Among the many different types of machine-learning algorithms, the most useful for the purposes of predicting future behavior are classification prediction algorithms. These types of algorithms are trained to predict specific categorical outcomes (green/yellow/red), and not numerical ones (1, 2, 3). Among the most popular types of classification prediction algorithms are decision trees, random forests, k-nearest neighbor classifiers, logistic regression, and support vector machines. The Marine Corps should experiment with these types of algorithms to determine whether any of them can effectively predict Marine behavior.

Issues and Requirements
Using machine learning to make impactful decisions in Marines’ lives obviously presents several potential problems. The data science and tech worlds are alight with debate over the moral and ethical use of machine-learning algorithms with others’ personal information. Moreover, no model or algorithm is perfect and, if not properly understood, can result in unfounded dependence on “the numbers” and remove commanders’ responsibility to use their judgment.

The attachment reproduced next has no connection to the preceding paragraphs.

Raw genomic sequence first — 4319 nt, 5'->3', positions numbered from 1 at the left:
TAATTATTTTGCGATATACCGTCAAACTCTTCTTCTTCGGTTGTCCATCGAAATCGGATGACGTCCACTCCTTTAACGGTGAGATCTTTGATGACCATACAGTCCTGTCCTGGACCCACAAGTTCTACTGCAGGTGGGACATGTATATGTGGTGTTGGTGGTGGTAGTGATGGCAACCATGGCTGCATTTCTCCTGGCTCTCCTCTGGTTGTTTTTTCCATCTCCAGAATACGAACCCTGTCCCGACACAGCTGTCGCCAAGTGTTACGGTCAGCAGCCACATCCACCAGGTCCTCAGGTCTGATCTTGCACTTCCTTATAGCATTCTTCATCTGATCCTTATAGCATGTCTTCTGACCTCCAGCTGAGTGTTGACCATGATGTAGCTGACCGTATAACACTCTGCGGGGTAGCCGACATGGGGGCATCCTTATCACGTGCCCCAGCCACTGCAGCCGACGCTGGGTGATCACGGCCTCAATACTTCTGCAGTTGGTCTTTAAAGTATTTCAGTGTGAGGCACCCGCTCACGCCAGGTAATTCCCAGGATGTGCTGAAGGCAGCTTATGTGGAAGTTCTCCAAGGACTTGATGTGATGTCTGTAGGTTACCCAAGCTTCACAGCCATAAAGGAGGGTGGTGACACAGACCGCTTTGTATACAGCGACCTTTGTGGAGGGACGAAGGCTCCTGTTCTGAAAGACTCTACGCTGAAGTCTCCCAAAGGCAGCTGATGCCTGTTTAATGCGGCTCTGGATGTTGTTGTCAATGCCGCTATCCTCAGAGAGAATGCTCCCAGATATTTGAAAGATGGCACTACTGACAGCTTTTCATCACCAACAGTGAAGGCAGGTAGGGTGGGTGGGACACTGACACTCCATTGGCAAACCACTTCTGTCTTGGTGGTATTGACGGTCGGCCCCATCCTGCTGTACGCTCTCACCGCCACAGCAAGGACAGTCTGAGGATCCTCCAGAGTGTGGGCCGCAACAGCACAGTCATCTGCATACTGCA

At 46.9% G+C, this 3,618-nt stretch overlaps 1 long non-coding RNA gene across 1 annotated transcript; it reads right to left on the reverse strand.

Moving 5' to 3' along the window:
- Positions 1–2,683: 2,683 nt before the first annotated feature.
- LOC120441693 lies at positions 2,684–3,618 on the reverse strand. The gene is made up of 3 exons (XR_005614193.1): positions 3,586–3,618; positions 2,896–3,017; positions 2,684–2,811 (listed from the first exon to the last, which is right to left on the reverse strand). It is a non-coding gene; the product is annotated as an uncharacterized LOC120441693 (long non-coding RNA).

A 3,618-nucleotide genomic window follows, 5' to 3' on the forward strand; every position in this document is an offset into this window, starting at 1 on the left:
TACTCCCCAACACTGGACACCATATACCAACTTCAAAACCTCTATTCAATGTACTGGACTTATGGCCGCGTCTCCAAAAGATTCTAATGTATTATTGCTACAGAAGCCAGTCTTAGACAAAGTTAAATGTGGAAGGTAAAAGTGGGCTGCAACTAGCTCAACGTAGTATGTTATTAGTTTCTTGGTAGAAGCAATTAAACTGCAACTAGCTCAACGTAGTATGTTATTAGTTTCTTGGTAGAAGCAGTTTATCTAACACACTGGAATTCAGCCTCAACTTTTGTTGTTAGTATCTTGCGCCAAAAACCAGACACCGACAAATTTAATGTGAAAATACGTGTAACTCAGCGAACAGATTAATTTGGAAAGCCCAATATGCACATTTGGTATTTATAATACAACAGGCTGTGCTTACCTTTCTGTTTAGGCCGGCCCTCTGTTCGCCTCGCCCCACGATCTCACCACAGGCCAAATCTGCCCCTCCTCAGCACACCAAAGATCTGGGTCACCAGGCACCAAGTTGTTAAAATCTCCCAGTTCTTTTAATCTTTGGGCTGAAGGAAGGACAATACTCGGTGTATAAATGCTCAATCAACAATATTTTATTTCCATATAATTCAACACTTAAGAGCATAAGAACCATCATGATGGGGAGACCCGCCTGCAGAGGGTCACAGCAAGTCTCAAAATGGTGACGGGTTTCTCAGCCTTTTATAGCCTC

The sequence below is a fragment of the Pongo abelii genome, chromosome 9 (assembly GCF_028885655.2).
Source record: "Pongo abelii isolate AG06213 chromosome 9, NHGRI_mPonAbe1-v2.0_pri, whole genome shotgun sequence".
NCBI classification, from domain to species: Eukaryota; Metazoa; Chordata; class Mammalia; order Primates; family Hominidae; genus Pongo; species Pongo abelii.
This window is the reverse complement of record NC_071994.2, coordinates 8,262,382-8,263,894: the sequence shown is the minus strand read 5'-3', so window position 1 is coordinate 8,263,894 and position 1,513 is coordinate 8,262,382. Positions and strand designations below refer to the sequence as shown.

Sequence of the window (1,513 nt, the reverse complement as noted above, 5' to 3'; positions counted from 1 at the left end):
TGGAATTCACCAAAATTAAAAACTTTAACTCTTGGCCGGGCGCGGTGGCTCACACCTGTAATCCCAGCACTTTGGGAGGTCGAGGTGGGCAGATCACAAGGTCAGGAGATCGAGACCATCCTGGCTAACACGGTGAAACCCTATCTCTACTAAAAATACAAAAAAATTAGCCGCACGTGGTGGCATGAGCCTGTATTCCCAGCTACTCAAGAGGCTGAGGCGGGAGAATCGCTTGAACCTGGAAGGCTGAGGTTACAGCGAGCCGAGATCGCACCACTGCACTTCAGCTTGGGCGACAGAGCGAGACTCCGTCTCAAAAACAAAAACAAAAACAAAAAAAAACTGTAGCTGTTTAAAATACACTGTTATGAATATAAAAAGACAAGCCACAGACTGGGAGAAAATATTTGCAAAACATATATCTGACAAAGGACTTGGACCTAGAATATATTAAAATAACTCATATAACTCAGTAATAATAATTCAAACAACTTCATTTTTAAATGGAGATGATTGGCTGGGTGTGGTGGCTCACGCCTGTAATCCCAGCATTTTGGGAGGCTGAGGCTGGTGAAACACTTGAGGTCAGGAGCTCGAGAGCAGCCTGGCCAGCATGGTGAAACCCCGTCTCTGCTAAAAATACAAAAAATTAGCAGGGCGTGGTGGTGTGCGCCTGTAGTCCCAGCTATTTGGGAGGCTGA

First, one should note that no model is infallible. Models are abstract representations of reality and are optimized to represent historical data. They are susceptible to developing a narrow focus and will always produce some measure of error. No model or algorithm can perfectly describe previous forms of reality nor perfectly predict future ones.